Monday, 29 June 2015

And did you walk from the town into the heather

A work trip to Little Beck on the North York Moors to talk to BBC TV about YWT's objection to the proposed potash mine which threatens the National Park, gave me the opportunity to pop in to the delightful YWT reserve of Fen Bog. I was on the hunt for Wood Tiger, a belter of a moth that I have never seen. Sadly, I couldn't find any, but did manage to get a brief view of a Small Argent and Sable, a tiny black and white moth which was hanging out among the profuse snow drift of Heath Bedstraw. Several Small Pearl-bordered Fritillaries sipped nectar from the heather. They were very fresh, perhaps newly emerged. A trio of rather pale Painted Ladies were knocking about, the harbingers of a mooted major immigration. Also, two Small Heaths and a Large Skipper.

Small Pearl above, Painted Lady below

Thursday, 18 June 2015

Urban Barny

No idea why this Barn Owl was sitting on the roof of the Judges Lodgings on Lendal in the City Centre of York at 2pm today, but the local Herring Gull gang were seriously unhappy. They mobbed it relentlessly.

Barny is sitting to the left of the chimney.

POST SCRIPT: It turned out this was a renegade from a falconry display in the Museum Gardens. Duh!

Wednesday, 17 June 2015

Bish Life

Mothing has started to pick up as night-time temperatures have improved. Caught my first ever Lime Hawk on Wednesday night, plus my first Elephant Hawk of the year. Three other garden firsts: Magpie, Green Carpet and Silver Ground Carpet. Also, on a tip from a friend, had a look down a lane running out of the village and sure enough, found a perky Little Owl on a pollarded Ash staring at me mid afternoon - nice! My House Martin survey for the BTO was a disaster though as I didn't find a single nest! Had a slow cycle round Keble Park afterwards and found five nests, including the one that is being built on our house.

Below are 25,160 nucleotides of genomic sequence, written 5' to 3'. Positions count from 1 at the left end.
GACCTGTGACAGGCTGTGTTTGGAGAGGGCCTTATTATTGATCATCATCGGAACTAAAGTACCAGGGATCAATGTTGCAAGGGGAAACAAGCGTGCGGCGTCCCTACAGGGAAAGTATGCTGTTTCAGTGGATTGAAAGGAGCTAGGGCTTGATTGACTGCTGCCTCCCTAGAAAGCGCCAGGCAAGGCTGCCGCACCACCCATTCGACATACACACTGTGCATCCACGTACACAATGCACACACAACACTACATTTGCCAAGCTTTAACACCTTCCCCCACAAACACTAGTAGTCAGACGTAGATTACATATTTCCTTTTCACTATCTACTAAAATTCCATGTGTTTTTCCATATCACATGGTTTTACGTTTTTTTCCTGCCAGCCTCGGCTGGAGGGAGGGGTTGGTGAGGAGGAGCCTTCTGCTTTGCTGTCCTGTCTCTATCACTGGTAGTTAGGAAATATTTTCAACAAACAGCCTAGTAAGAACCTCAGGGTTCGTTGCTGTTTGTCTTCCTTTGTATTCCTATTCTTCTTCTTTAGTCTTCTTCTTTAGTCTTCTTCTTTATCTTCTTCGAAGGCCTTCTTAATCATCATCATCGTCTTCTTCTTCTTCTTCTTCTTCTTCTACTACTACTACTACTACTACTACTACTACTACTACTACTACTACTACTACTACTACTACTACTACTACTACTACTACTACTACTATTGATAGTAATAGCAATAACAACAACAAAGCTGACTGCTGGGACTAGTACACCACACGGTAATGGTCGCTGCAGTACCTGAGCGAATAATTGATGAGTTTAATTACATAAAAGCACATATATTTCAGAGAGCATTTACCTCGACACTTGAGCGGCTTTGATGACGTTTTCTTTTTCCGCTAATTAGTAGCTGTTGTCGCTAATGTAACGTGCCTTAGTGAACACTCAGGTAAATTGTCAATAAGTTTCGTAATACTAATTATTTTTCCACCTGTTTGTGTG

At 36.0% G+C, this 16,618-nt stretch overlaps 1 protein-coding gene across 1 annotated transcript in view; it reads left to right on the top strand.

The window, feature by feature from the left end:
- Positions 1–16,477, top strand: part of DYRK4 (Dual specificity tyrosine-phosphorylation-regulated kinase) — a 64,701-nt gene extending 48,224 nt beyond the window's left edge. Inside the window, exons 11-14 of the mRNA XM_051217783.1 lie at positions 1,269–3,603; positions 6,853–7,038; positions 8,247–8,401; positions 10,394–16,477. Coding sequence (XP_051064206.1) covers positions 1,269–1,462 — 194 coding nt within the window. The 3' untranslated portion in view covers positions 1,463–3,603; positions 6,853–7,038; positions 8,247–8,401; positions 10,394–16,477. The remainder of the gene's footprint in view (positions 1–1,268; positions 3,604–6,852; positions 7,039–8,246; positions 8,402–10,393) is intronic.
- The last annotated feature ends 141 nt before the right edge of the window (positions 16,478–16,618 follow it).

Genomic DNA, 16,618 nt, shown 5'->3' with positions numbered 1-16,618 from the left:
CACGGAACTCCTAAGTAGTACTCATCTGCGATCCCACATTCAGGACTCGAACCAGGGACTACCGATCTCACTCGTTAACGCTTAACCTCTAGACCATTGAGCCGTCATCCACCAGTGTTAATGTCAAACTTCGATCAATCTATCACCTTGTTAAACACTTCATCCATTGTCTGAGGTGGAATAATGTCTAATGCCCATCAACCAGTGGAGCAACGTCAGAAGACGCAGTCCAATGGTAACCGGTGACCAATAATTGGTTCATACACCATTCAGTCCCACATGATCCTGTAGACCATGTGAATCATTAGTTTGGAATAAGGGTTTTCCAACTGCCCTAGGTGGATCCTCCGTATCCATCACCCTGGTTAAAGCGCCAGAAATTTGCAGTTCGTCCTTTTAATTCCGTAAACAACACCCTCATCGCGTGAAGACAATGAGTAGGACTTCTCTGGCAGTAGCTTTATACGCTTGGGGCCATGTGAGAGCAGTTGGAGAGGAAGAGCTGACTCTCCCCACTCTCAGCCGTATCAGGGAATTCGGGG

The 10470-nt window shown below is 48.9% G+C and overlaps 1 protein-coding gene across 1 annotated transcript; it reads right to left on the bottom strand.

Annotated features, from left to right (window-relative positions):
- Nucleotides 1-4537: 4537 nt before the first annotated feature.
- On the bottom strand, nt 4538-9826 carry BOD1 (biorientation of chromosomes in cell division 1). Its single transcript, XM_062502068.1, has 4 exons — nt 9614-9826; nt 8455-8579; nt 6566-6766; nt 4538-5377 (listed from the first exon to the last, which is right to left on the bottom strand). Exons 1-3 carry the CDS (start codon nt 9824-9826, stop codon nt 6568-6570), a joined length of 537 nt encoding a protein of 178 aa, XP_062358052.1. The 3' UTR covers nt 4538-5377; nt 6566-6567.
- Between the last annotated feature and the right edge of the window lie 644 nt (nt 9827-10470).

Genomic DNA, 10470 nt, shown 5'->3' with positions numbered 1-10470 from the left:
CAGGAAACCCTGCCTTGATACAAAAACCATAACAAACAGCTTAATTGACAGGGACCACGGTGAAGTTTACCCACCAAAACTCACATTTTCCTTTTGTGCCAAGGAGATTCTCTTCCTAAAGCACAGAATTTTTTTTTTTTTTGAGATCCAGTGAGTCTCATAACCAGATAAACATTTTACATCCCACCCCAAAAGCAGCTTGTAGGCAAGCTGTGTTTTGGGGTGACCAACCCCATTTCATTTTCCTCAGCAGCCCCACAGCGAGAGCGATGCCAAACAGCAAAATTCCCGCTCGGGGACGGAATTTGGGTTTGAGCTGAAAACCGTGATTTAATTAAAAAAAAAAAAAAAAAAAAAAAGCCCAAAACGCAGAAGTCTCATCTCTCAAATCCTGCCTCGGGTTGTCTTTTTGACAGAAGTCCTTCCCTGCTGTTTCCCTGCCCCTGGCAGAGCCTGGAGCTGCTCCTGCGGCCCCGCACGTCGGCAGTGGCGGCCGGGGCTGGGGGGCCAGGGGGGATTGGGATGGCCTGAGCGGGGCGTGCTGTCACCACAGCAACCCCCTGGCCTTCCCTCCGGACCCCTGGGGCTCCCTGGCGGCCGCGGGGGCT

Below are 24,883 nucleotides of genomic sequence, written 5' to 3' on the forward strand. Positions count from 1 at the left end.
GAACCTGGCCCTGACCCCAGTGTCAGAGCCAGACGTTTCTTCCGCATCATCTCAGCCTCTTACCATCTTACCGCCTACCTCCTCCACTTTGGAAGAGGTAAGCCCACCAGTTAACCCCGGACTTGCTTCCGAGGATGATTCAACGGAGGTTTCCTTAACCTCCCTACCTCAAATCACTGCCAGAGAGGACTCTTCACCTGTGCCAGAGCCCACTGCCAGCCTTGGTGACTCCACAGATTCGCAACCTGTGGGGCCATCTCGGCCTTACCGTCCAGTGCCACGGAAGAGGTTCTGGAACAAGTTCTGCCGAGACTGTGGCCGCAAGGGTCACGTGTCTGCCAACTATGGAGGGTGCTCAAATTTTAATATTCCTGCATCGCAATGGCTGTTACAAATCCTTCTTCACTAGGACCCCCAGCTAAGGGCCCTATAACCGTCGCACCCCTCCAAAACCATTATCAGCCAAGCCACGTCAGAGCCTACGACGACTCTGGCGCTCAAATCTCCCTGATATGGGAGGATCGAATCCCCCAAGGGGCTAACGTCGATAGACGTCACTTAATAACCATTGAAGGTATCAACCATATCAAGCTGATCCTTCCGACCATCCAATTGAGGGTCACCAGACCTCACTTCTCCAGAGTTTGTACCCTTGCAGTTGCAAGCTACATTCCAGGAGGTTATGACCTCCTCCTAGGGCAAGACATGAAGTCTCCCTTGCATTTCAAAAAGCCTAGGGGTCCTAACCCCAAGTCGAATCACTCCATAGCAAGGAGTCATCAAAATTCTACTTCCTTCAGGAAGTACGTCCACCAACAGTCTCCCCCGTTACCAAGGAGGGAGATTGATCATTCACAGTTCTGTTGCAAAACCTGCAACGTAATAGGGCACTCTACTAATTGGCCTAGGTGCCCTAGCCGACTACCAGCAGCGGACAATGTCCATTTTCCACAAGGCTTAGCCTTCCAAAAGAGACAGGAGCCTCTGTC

A day with the RSPB

Up ridiculously early (03.45) and was on the road south by 4am - eek! Amazed to see two Buzzards actively hunting by the side of the A64 at 4.15am, seemingly quite early. Arrived at Old Moor at 4.50am full of anticipation, but on entering the Wader Scrape hide my heart sank, as the other early risers were looking dispondent. The Gull-billed Tern that roosted last night, had gone. Doh! Spent the next hour and a half grilling every passing gull and Common Tern, but alas the GBT never arrived. Saw a fine Med Gull, a couple of Barn Owls, Common Sandpiper and a LBBG killing and eating a recently fledged BH Gull which made me a bit hungry for breakfast! 6.30am approached so I had to leave having dipped spectacularly, but made it back in time for Vicky to go to work and me to take the kids to school. Twitching Dad!

Once duties were done, headed out east to the delights of Goole and then along the south bank of the Humber to my old stomping ground of Blacktoft Sands. Nothing much had changed here, though I didn't see a single Avocet and the water levels were very high with steep sided islands. Perhaps they will drop the water later in the summer for a few passage waders. Nevertheless, a fine couple of hours with great views of the pair of Montagu's Harriers that have successfully nested here. I wouldn't normally put out this kind of news on my blog, but this pair has been widely publicised by the RSPB and others, so they are well known.

The female showed for ten minutes at about 11am, gliding around over the reedbed, before dropping out of sight for another hour. She had very well marked pale upperwing coverts and a very well marked tail. At 12.30pm, the male came in from the west - what a stonking bird! -and was soon intercepted by the female. He briefly chased a lumbering Marsh Harrier away, before having a quick inspection of the chicks. Soon he was off west again, presumably to seek more prey. About half a dozen Marsh Harriers seen, plus a single Spotted Redshank flew past calling. No sign of the Ring-necked Duck although a rather scruffy first summer Tufted Duck was being merrily strung by several birders in Xerox Hide!

Male Monties. Great bird, but a bit too distant for my little lens!